‘Taking care of our own’: From mentorship to peership in anthropology

While the title of this post does seem a bit like a Bruce Springsteen Born-In-The-USA-esque track, it actually draws from a phrase I’ve used a couple of times with some of my peers, that we “anthro [grads] need to take care of our own” – our tribe, if one’s pushing the metaphor too much.

Being in a graduate programme can be, and is, challenging. Especially for many of my peers who have been new to anthropology. More so for those who begin to work professionally, after being trained in anthropology, in related-but-different domains (e.g., qualitative research, medical anthropology, science and technology studies).

There are similar struggles, of course, in education/pedagogy and among professionals. The most common one, I have noticed, can be phrased as thus: how is anthropology relevant? Continue reading


The ethnography of chai, or an anthropology of waiting

I walked into the community centre one day in August to find the team engaged in a meeting with the accounting and finance team of the NGO.

One of the things being discussed was how there were several problems in the way the community organisers were filling out reimbursement vouchers, or finding vendors who would be willing to take payments in cheques (a relatively new policy in the NGO).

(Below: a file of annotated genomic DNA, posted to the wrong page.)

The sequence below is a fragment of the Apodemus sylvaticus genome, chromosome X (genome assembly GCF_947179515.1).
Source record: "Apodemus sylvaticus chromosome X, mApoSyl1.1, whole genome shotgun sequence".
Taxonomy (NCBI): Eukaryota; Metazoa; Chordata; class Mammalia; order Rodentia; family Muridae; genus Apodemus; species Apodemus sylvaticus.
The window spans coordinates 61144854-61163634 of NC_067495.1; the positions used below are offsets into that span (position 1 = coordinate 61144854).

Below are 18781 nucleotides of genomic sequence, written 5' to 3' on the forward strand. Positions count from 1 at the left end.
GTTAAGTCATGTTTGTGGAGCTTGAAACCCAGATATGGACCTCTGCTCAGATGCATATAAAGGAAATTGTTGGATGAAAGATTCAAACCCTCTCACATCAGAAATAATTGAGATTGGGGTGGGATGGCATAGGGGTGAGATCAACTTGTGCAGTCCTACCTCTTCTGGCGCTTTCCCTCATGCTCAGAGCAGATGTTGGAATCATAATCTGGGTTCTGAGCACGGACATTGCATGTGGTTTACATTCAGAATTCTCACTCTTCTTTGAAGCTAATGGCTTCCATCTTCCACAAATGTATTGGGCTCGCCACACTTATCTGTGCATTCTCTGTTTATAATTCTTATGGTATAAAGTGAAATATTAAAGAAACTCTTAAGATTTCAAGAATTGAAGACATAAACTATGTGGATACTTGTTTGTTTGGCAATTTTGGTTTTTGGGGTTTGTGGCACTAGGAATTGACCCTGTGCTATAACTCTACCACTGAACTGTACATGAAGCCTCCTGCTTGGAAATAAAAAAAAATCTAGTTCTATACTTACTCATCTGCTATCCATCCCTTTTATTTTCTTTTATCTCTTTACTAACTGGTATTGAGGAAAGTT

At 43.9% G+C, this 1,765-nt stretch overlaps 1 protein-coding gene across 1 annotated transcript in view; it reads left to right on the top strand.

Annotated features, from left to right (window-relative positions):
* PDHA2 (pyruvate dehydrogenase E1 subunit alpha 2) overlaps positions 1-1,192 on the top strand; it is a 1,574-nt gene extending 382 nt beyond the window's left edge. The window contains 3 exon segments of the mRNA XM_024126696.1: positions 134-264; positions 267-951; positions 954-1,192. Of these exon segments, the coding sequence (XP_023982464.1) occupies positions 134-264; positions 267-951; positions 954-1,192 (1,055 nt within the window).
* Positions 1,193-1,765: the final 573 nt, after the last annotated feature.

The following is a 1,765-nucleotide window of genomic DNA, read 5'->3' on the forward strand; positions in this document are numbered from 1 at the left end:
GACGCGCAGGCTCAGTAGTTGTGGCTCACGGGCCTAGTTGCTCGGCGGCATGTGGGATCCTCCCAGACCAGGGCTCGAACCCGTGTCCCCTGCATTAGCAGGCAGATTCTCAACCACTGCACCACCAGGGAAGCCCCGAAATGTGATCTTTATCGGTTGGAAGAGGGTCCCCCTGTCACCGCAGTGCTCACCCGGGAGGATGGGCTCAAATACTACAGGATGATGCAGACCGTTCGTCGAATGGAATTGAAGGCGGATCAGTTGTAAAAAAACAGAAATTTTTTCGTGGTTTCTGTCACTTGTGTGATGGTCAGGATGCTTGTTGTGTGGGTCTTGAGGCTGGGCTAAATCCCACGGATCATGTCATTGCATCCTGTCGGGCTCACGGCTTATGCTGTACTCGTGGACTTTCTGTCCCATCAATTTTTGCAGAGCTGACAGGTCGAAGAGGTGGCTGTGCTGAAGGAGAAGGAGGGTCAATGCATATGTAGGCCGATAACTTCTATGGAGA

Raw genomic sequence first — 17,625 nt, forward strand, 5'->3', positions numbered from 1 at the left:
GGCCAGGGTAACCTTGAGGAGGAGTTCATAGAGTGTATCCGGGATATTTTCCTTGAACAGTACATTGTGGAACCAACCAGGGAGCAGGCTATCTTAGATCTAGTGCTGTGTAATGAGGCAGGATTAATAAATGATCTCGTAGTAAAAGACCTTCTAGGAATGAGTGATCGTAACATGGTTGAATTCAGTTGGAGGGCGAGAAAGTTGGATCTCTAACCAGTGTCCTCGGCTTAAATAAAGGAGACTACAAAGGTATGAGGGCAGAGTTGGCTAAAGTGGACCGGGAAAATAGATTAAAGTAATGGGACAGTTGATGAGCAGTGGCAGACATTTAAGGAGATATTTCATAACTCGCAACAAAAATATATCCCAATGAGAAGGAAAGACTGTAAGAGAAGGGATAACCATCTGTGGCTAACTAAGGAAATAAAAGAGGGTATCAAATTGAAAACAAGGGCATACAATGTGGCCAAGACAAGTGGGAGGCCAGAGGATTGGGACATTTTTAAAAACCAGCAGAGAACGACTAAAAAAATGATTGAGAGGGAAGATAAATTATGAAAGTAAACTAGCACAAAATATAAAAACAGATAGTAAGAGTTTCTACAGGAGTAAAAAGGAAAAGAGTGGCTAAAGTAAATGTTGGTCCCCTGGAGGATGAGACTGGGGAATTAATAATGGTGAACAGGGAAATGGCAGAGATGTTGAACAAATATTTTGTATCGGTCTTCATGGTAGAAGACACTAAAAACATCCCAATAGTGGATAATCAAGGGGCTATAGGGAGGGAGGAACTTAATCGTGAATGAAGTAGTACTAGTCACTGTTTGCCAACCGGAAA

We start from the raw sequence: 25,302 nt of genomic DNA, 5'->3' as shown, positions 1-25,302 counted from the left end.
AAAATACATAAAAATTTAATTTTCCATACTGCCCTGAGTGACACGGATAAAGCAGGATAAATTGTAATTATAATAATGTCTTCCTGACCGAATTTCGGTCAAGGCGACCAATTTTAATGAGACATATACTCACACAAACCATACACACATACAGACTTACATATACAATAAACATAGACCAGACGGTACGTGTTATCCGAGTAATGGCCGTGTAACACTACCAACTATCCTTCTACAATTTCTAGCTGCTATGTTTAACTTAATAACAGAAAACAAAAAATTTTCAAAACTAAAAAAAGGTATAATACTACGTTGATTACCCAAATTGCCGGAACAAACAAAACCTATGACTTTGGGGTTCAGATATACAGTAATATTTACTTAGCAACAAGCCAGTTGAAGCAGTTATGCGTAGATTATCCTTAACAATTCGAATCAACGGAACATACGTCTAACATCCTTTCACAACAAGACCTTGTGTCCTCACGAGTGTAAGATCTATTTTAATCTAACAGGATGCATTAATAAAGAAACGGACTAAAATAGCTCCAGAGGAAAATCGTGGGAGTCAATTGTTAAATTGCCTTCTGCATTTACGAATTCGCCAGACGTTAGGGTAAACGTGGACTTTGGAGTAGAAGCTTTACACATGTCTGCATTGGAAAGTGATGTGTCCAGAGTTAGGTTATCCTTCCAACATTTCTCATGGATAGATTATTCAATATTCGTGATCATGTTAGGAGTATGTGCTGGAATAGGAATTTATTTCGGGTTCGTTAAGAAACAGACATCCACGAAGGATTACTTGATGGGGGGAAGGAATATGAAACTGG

Several small vendors in Dharavi, and elsewhere, work informally – they may not have stamps, or visiting cards. And many wouldn’t take cheques, preferring cash instead.

These are the vendors the team buys tea and snacks from during sessions with the community-based volunteers – a very commonplace practice, if not strategic one, in working with communities. A very basic practice in reciprocity, perhaps; but as the meeting progressed, I realised it was a contested one as well. Continue reading

An anthropologist among front-line workers: Part 2

(This post is a continuation of an argument I had made in the last one. Read it here).

Sanjay, Jagdish, Pankaj* and I were eating lunch at the NGO’s community centre. It was a Sunday, and we had just finished a session on gender and sexuality with young boys from the community.

As we finished lunch – a combination of chicken curry and rice, and some sheera# for desert – Sanjay said, introspectively, “Hum field staff, ground level pe kaam karne wale log, kadi patte jaisa hain.” We field staff, those who work on the ground level, are like curry leaves. Continue reading